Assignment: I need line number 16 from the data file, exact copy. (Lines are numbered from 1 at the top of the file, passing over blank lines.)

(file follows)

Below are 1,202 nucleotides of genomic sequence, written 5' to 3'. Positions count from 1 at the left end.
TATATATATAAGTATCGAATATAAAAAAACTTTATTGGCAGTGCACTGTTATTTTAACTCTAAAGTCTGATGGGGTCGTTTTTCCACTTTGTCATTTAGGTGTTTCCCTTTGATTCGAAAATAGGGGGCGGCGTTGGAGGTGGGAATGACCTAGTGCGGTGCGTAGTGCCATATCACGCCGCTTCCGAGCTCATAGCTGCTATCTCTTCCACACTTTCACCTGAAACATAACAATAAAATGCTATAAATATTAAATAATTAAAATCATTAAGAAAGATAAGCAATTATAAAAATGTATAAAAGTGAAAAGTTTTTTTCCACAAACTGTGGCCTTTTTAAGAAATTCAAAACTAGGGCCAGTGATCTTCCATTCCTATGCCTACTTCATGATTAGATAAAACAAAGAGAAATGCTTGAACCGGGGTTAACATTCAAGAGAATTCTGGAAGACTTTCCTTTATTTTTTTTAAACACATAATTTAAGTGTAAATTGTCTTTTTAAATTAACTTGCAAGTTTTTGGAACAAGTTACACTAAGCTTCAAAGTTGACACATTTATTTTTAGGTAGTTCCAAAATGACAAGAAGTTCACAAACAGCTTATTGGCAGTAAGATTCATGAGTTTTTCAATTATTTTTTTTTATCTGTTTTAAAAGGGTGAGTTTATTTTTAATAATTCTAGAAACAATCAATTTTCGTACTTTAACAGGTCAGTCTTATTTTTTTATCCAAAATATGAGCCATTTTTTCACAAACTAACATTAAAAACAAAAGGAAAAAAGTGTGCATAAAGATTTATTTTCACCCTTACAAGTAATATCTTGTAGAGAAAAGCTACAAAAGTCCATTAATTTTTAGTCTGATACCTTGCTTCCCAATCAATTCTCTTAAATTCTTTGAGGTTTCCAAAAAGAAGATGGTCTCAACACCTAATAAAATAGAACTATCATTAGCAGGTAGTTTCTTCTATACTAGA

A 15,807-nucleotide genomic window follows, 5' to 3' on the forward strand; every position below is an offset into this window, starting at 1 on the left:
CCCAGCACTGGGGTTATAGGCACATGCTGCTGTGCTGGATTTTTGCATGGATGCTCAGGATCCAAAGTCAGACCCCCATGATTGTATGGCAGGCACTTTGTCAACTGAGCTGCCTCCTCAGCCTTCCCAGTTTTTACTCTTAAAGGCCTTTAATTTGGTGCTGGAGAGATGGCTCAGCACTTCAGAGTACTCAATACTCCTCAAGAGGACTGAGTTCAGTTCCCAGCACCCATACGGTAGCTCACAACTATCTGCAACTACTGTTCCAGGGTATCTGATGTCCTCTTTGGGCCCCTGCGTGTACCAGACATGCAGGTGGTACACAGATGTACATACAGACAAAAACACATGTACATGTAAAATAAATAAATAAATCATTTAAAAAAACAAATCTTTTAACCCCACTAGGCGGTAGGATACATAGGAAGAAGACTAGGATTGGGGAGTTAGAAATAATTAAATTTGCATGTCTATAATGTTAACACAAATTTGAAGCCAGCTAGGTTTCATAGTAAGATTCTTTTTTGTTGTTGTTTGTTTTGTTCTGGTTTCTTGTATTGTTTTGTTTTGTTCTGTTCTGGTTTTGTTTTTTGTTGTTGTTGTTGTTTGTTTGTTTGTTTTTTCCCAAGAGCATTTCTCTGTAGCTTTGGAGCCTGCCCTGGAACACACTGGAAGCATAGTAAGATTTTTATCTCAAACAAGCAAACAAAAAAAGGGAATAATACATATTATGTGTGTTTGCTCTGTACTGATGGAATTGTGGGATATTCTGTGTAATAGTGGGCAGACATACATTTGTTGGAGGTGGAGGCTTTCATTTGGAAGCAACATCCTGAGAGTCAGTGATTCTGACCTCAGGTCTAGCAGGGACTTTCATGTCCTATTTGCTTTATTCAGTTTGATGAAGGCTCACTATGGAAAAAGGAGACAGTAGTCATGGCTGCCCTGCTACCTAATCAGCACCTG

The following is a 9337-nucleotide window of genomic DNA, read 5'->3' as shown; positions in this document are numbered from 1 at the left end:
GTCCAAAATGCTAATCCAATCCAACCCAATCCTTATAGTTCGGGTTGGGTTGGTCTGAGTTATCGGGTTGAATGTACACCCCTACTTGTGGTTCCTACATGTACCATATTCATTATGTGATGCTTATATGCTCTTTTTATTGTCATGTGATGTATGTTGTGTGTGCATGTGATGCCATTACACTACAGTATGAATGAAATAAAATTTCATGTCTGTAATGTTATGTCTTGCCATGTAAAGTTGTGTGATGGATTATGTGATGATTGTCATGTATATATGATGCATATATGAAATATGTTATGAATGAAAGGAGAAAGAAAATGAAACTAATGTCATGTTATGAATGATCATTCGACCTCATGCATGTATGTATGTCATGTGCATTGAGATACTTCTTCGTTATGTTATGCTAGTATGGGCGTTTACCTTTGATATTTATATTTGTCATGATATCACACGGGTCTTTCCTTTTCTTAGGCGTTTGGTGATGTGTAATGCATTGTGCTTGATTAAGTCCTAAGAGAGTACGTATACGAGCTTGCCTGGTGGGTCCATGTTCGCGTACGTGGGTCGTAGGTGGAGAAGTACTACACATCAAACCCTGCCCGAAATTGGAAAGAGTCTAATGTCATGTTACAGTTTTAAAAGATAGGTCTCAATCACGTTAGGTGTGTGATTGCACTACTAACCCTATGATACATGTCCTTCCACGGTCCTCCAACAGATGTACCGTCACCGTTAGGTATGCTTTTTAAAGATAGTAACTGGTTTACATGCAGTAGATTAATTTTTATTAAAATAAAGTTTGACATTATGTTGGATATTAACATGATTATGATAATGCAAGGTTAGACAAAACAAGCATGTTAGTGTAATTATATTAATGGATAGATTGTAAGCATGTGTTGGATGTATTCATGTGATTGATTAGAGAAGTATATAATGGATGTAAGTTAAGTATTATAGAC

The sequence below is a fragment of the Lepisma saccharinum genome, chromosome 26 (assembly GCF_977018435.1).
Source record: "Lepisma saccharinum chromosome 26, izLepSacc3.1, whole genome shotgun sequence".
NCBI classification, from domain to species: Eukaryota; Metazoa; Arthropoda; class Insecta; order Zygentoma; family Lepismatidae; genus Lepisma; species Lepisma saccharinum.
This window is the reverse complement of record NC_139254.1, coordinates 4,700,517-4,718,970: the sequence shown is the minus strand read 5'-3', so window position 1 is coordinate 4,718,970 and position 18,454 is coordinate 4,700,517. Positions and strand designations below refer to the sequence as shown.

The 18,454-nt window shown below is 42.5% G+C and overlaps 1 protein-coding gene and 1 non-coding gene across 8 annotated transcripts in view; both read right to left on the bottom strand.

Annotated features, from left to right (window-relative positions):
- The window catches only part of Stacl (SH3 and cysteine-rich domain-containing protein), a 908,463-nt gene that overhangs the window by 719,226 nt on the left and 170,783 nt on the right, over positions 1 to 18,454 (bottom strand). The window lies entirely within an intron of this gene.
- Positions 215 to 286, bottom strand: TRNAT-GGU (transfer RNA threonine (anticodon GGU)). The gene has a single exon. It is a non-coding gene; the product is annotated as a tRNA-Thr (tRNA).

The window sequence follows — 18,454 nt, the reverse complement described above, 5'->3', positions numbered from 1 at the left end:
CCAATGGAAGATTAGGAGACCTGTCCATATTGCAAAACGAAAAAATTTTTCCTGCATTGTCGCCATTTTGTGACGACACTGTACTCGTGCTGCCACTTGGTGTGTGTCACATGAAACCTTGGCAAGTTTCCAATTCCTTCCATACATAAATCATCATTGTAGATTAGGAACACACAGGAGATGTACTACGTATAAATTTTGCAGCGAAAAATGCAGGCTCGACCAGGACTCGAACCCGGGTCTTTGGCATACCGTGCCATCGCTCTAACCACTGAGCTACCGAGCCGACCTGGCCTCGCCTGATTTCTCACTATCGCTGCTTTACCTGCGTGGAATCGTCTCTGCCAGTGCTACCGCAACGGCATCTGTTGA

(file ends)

CCAATGGAAGATTAGGAGACCTGTCCATATTGCAAAACGAAAAAATTTTTCCTGCATTGTCGCCATTTTGTGACGACACTGTACTCGTGCTGCCACTTGGTGTGTGTCACATGAAACCTTGGCAAGTTTCCAATTCCTTCCATACATAAATCATCATTGTAGATTAGGAACACACAGGAGATGTACTACGTATAAATTTTGCAGCGAAAAATGCAGGCTCGACCAGGACTCGAACCCGGGTCTTTGGCATACCGTGCCATCGCTCTAACCACTGAGCTACCGAGCCGACCTGGCCTCGCCTGATTTCTCACTATCGCTGCTTTACCTGCGTGGAATCGTCTCTGCCAGTGCTACCGCAACGGCATCTGTTGA